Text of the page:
The process to reconstruct Lamar and Bellaire high schools with proceeds from the Houston Public School District’s 2012 Bond Issue is proceeding smoothly.
“Plans are currently on schedule,” HISD Spokesperson Sheleah Reed wrote in an e-mail to Thesis on April 17.
Project Advisory Teams (PATs), made up of students, parents, community members, school staff and architects, are developing early plans for each of the schools.
Lamar Principal James McSwain wrote in an e-mail that he was trying to work with all stakeholders
“We have already involved PTO and Alumni organizations” in addition to other groups on the PAT, he said. As we get further along, there will be more opportunity for input.”
Notes on each of the bond projects, including the reports of each of the meetings of school PAT are available on HISD’s Web site. Reed suggested that anyone with questions or who wanted to get involved contact the principal at their school of interest for more information.
Currently, notes are available for two PAT meetings each at Bellaire and Lamar. Both schools are attempting to make use of limited space while planning to house somewhere between 2,800 and 3,500 students.
“We have to be smart about space. We have lots of facilities to build on a small amount of land” McSwain wrote.
He added that the challenge was to anticipate changes in education in the near future while making the space flexible, rather than just to building an exact copy of what the school currently has.
The Project Action Team notes from Bellaire note a particular need to combine science classrooms with science labs, which are currently separated.
McSwain also noted that he and others have been touring and examining other businesses and schools for insight on how to effectively use space. He said that his team has specifically studied the Kansas City Public Schools Career Center, as well as offices for Google –San Jose, Exxon Mobil and the International Baccalaureate’s World Offices to get some ideas.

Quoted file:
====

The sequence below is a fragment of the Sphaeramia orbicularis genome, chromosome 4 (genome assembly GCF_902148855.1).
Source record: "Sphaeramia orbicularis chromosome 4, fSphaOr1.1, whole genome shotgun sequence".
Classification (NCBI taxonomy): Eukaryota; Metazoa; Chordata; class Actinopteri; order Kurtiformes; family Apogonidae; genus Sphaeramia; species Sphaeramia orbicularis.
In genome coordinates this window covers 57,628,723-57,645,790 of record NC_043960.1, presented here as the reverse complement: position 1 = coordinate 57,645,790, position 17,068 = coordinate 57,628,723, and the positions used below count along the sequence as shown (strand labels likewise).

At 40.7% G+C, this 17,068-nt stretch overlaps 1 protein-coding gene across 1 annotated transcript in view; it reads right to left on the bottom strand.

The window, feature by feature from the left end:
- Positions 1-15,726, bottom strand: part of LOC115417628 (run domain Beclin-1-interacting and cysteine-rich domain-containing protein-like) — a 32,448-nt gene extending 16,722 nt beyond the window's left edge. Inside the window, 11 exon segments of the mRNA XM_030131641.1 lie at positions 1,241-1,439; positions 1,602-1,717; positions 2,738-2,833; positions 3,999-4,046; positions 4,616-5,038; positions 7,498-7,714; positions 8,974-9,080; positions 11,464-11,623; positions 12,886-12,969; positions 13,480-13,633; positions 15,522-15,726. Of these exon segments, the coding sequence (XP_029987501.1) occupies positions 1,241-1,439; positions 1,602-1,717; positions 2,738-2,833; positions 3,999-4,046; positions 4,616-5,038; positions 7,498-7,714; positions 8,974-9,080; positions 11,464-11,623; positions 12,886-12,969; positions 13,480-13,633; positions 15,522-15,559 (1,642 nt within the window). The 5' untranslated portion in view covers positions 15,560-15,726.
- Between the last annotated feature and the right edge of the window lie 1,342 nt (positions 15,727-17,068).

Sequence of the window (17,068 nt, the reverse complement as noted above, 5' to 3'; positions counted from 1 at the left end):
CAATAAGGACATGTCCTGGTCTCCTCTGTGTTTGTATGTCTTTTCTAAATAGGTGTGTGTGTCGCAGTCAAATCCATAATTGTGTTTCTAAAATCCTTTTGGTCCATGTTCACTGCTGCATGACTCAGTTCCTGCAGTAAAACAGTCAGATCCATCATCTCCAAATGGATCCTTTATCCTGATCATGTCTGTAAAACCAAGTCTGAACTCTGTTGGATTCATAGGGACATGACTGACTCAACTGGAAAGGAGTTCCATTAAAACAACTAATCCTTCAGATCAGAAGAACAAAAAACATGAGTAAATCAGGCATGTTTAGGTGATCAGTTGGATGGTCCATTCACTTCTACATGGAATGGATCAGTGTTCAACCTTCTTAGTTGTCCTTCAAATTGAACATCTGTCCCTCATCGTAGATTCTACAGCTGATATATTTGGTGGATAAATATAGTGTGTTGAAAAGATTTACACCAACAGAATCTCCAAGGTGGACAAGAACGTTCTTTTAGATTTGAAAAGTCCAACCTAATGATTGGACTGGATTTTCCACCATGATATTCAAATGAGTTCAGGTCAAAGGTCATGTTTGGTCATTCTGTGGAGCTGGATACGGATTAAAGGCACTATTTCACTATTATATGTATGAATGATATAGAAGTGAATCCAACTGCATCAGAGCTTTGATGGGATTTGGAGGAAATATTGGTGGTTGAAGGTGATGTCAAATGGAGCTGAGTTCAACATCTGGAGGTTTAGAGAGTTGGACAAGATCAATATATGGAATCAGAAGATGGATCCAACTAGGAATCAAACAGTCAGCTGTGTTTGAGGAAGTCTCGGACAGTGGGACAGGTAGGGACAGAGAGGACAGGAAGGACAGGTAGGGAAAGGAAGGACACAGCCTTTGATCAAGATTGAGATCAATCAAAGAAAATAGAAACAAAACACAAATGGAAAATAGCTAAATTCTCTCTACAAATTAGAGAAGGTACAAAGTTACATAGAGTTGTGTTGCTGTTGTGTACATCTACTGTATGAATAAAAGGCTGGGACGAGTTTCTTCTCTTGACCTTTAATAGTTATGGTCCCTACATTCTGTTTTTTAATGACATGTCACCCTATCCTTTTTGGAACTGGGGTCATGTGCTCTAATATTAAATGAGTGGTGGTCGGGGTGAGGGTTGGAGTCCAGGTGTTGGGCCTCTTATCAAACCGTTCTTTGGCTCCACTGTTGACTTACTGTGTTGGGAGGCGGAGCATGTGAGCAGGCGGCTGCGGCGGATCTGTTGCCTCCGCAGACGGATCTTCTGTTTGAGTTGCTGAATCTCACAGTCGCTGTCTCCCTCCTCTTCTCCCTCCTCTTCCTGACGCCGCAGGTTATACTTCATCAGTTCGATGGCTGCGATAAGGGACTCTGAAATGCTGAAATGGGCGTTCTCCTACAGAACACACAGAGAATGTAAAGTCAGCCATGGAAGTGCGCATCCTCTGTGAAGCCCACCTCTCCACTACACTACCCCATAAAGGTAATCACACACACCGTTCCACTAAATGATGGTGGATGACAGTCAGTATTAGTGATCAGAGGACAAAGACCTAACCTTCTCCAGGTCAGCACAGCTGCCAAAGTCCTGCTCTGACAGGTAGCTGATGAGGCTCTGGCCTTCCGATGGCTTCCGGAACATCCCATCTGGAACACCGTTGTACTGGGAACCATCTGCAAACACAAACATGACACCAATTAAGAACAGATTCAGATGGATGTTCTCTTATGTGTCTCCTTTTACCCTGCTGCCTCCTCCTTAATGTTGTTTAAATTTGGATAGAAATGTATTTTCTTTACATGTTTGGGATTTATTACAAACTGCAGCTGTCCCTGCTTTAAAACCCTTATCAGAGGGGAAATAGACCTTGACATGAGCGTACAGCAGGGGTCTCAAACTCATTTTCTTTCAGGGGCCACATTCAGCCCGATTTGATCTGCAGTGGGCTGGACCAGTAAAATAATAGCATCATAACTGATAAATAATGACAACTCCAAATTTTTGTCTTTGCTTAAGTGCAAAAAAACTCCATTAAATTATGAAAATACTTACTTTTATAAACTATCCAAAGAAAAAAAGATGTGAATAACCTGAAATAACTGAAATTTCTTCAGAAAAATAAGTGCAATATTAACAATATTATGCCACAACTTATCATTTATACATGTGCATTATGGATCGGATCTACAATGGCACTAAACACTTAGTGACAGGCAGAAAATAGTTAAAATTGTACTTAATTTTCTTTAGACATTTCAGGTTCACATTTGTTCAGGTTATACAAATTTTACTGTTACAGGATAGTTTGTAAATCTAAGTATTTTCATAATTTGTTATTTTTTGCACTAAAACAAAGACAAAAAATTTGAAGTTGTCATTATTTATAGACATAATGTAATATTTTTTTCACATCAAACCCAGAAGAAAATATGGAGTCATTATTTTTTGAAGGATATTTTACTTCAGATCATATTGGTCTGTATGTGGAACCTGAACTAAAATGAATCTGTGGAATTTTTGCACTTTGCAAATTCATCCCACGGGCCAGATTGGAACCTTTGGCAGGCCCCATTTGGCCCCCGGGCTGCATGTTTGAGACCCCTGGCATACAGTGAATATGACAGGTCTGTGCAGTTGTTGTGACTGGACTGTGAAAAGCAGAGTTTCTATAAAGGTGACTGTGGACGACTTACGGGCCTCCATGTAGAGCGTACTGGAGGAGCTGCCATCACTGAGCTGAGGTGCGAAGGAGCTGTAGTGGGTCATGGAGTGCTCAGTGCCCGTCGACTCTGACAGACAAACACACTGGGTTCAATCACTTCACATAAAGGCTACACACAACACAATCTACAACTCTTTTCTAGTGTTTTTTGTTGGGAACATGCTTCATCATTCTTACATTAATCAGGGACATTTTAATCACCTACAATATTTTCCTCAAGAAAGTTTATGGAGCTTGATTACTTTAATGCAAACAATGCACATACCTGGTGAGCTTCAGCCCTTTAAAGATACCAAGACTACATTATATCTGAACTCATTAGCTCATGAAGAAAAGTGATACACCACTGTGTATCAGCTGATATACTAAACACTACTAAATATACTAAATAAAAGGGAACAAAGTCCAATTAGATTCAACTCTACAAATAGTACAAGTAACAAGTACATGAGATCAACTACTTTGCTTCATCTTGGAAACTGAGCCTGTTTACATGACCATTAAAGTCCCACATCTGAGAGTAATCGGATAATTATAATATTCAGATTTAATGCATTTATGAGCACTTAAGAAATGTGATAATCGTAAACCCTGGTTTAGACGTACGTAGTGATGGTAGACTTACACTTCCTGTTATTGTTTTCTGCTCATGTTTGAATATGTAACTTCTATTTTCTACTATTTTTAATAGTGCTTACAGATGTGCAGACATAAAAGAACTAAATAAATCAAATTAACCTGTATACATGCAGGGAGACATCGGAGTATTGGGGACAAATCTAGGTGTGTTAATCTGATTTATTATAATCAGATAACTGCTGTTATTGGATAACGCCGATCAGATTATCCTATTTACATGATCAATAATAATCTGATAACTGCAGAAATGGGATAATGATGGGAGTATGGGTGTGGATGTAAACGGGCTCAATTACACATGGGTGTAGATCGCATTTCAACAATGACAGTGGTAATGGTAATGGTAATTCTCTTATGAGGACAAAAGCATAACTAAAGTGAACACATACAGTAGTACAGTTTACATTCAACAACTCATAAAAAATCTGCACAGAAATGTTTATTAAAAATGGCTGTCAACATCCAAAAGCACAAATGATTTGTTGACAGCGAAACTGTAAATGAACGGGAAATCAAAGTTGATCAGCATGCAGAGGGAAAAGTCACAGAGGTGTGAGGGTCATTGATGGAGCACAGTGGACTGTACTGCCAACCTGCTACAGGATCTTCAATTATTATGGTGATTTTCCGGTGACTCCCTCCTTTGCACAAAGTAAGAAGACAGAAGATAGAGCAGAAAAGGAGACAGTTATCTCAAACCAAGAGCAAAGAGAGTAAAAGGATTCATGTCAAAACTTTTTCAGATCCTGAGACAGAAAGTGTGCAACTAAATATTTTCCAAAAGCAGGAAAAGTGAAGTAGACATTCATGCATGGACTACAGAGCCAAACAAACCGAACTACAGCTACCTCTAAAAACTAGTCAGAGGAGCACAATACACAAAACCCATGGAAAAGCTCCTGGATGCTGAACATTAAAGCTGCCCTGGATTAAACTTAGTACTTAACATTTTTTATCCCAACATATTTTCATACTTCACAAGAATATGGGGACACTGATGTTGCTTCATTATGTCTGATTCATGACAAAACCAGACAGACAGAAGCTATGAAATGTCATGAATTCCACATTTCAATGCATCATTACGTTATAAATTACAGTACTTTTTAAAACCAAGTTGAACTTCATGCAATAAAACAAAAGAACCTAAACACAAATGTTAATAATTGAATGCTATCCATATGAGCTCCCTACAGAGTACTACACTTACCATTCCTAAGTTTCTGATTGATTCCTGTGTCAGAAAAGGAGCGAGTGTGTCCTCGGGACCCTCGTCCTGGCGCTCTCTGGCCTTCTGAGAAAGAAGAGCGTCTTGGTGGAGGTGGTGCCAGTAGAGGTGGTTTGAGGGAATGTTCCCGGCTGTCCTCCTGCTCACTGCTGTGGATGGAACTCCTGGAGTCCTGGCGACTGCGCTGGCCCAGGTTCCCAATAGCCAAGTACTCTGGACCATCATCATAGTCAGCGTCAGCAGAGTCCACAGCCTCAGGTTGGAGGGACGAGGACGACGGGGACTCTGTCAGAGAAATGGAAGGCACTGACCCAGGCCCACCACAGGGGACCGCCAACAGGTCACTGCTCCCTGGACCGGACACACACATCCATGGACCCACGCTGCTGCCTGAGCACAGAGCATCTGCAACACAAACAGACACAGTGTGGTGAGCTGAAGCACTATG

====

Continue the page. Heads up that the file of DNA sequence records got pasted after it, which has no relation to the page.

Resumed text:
Sheed said that both Bellaire and Lamar’s new campuses will incorporate advances in energy efficiency and be more environmentally friendly, in line with HISD’s policy of making each of its new campuses LEED certified.
Lamar will reconstruct its campus while retaining as much of its distinctive 1935 Art-Deco style original building as possible, a fact that pleased at least one alumnus.
“I am glad the original building will stay” Katie Onisiphorou, a parent of both a sophomore and an incoming student at Lamar, wrote in an April 17 e-mail.
Onisiphorou, who also graduated from Lamar, indicated that she hoped the reconstructed school would have a brighter, more open atmosphere.
Construction will start on both schools in the fall semester of 2015. Reed said that each school would coordinate construction activities through its PAT to minimize disruption for students and school staff during construction.
McSwain indicated that Lamar currently does not plan to use temporary classrooms during construction and will be able to keep dislocation to a minimum. “We will build around what we already have in phases,” he wrote. “We will be able to remain in old spaces and then move into some new spaces incrementally.”
Both schools obtained funds for rebuilding when Houston voters approved a $1.89 billion bond proposal for capital improvements in November 2012. Lamar will receive $107.9 million in funding to build a new school, while the bond issue earmarked $106.7 million for its own school.
PBK Architects have been hired for the Bellaire project, while Perkins-Will leading the Lamar reconstruction.
Bellaire and Lamar are two of the 20 high schools that will be reconstructed under the terms of the proposal. Other notable schools include the High School for Visual and Performing Arts and the Michael E. DeBakey High School for Health Professions.